In a Time of Sadness, Moroccans Lend a Hand
by SUSAN KOSTRZEWA
It was a quiet afternoon in Essaouira, Morocco. My husband Cris and I were sipping mint tea in a café on the square, watching children play and looking forward to a stroll through the market after dark. Gulls called overhead. A warm sea breeze enveloped us. It was the most relaxed we had been on the entire trip. The date was September 11.
An ocean away, an American Airlines plane was crashing into Tower 1 of the World Trade Center.
Our realization of the tragedy came slowly. Later that afternoon, the desk clerk at our small hotel gestured wildly to a television in the kitchen. Attempting to understand his French, all we could make out was “Two planes crashing.” We saw gutted buildings. We saw flames. We thought two planes had collided--an air traffic control communication gone terribly wrong. At first, we did not recognize the mangled skyline--we believed it was Los Angeles.
“Horrible,” I replied in my own simple French, not grasping his panic, nor the enormity of what had really happened. Though sad about what I had imagined was an awful air crash--Cris and I would be flying home to California ourselves in four days--I was immersed in exploration, feeling pleasantly detached from home.
Later, as we walked through the market, reveling in the sunny, resort atmosphere of the town, merchants emerged from stalls and stores, calling after us in broken English. “So sorry,” they said, “America--terrible thing.” Their eyes were full of pity, sadness.
After a few of these encounters, an eerie realization began to dawn on us. Though friendly, Moroccans are reserved, and this show of emotion was unusual. Why were they seeking us out? For a moment, a cloud seemed to pass over everything, and my stomach dropped. We needed to find out what was going on, and fast.
After being turned away from one jam-packed Internet cafe after another (another sign that things weren’t right), we finally found an empty computer. When the news flashed across the monitor, I let out a gasp. We stared at the screen, and I am sure my mouth actually hung agape for minutes. I was frozen in fear, in disbelief. We had never, ever, dreamed of this.
I immediately looked around at other tourists checking mail, looking for commiseration, for reaction, for anything that would make us feel closer to home at that very moment. No longer feeling the worldly vagabond, I yearned for familiar things... for American things. Though most of the other tourists were French, a noticeable silence hung in the air.
For the last three days of our trip, Moroccans shared their sorrow with us. In the markets of Marrakech, merchants famous for their hard sell tactics stopped, sucked in air, and sighed. “This is terrible for the whole world, not just America,” one man said, shaking his head. His focus lost, he found difficulty wheeling and dealing with us, and left us alone to browse.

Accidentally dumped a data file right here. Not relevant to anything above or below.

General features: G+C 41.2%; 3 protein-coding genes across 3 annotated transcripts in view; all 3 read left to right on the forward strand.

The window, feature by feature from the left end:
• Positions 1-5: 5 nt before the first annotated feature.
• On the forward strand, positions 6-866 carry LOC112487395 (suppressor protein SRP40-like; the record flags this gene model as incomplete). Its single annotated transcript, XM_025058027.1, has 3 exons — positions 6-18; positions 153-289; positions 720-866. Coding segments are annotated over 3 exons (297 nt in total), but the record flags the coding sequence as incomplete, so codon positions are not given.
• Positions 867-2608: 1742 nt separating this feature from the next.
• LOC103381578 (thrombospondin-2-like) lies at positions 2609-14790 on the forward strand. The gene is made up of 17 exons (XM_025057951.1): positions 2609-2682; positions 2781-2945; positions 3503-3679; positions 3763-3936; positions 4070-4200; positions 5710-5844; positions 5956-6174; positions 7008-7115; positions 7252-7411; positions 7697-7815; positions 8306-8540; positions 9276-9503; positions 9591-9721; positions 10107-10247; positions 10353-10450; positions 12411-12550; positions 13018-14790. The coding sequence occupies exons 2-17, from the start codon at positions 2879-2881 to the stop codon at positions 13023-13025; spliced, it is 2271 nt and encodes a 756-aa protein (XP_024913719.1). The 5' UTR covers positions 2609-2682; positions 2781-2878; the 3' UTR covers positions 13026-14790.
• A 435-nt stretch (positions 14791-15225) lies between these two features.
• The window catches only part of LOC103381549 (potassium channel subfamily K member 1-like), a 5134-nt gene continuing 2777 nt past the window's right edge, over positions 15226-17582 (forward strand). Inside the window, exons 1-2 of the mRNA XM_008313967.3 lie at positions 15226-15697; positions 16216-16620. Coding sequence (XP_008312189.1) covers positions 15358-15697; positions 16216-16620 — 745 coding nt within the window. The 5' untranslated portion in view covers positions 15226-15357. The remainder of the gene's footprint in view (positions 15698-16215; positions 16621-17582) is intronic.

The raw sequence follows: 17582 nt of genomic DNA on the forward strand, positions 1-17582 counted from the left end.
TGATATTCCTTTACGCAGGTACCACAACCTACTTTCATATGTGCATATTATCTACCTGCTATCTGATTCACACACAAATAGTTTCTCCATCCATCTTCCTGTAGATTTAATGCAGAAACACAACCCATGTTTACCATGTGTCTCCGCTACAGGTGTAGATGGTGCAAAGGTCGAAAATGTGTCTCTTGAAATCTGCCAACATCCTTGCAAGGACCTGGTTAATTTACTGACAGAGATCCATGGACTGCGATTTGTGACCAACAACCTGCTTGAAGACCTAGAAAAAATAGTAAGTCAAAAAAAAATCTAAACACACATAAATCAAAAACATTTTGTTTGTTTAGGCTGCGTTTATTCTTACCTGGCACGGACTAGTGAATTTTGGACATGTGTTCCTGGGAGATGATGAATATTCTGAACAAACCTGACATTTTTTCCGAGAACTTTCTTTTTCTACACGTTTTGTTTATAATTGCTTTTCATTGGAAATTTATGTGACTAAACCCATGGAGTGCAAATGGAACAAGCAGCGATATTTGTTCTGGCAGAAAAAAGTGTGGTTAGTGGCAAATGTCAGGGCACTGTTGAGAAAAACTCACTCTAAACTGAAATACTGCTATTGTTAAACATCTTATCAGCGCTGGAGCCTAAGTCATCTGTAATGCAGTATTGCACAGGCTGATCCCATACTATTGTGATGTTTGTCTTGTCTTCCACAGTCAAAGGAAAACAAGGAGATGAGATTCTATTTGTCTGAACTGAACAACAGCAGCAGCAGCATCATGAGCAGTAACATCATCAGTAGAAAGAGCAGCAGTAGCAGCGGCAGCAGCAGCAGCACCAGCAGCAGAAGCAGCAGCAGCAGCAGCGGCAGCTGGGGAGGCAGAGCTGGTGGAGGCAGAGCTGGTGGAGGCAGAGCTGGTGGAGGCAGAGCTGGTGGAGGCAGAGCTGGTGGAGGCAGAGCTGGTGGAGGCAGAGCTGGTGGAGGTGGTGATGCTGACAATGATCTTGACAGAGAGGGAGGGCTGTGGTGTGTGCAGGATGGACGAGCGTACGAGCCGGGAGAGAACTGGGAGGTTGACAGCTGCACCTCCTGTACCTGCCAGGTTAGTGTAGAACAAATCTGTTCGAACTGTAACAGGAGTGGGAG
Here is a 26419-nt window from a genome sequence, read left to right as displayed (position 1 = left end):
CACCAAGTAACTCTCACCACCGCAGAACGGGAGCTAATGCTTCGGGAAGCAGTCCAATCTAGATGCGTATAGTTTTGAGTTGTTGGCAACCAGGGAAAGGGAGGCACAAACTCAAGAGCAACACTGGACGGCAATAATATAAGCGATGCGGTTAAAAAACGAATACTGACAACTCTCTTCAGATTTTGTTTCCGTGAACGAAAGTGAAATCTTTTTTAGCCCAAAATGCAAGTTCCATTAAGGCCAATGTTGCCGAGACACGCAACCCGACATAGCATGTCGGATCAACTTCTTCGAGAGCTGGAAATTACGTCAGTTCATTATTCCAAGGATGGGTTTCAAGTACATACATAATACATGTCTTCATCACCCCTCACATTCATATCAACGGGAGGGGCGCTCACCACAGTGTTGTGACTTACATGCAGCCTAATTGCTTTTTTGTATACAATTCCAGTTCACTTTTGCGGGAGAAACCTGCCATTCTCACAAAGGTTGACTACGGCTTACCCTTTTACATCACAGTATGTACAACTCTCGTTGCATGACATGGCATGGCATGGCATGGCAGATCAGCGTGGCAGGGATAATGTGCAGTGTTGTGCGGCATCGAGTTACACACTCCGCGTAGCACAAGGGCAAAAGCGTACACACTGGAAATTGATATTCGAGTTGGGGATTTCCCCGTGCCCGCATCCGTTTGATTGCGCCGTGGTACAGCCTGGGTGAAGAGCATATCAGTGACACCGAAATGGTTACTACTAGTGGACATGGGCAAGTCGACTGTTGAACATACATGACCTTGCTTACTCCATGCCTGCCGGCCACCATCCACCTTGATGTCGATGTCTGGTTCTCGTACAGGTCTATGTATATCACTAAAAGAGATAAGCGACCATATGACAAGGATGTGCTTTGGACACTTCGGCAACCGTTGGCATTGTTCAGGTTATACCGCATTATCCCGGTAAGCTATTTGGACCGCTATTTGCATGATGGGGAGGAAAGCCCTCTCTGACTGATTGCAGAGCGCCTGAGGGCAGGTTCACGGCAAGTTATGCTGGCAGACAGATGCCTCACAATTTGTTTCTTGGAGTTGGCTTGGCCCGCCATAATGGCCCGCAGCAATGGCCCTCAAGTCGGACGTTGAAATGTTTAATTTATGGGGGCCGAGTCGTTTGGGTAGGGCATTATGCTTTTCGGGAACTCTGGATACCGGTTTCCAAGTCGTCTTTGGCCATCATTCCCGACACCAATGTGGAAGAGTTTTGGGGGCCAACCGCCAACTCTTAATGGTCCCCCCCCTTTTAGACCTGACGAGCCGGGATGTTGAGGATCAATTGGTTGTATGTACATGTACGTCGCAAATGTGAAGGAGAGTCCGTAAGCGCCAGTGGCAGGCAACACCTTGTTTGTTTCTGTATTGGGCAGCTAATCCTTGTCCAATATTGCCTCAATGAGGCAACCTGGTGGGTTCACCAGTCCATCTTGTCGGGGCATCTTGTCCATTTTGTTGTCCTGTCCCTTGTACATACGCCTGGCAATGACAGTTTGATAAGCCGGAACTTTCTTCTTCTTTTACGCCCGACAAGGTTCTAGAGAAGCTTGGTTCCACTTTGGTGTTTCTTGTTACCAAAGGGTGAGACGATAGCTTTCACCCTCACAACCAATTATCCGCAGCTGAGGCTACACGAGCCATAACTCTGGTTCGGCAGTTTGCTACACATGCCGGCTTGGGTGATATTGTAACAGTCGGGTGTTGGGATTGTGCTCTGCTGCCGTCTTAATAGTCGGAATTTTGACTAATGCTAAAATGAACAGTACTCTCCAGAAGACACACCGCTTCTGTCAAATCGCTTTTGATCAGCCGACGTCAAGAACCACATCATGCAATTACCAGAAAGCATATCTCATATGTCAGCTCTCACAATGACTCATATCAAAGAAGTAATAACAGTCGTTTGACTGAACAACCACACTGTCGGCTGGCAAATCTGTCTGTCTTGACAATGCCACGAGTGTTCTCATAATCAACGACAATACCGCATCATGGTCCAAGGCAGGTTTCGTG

Another merchant valiantly attempted to describe his fear of anti-Muslim backlash in the little English he knew. “We like America,” he said, a hint of desperation in his voice. He backed away from us, holding his hands out as if in defense, “We want America to like us. If they not like us, “ he laughed nervously, “That’s not good. That’s not good.”
We never felt afraid of being in a Muslim country during these days of uncertainty. If anything, we felt uncomfortable to be the focus of attention of so many, whose compassionate expressions and kind words followed us wherever we went. In most cases, it was the somber silence, the locking of eyes, that spoke of the fear and sorrow we all felt, Moroccans and Americans alike.
I found it impossible to equate the devout, charitable ideology of Islam to the terrorist attacks. Throughout our stay in Morocco, we were impressed with the serenity, patience and kindness of the Moroccan people. Beggars in the street were gently handed alms, acknowledged with kind words. Children and the elderly were looked out for by strangers, even in the bustling souks of Fes and Marrakech.
In Casablanca, we were held over for two extra days, waiting for U.S. airspace to reopen for overseas flights. Though we were told there were other Americans in the hotel, we saw none. Like us, they were likely glued to the television, pouring over CNN with an almost obsessive defiance, or making phone calls to frantic family members with misinformed information about “Muslim countries.” We calmed our own relatives, telling them we probably felt safer here than they did at home. As we were to discover after returning to the States, we were right.
One man on our flight home told us that he had been stranded for eight days in Casablanca, waiting to go home. After days brooding in his hotel room, he went for a day tour of the city, just desperate to get out and relax a little. On his tour, he met a Moroccan family, who invited him for dinner that night, no doubt sensing his loneliness and isolation.
After that night, he was amazed to be invited back every night, and every day, until his flight. The family took him under their wing, and he proudly showed us photos in which sisters, sons, grandparents all encircled him, smiling broadly. “I wouldn’t have been able to cope without them,” he admitted.
When we needed them the most, Moroccans reached out to us. As our guide had said at our parting, friends are “two bodies, but one heart and one mind.” At a time when the world was so unstable, I found neither cultural, nor religious, nor political boundaries in Morocco, just compassion from one person to another.
As the merchants in Marrakech had said, we are all humans. And that should be enough to unite us.
Article courtesy of Specialty Travel Index
Susan Kostrzewa traveled to Morocco with Heritage Tours:
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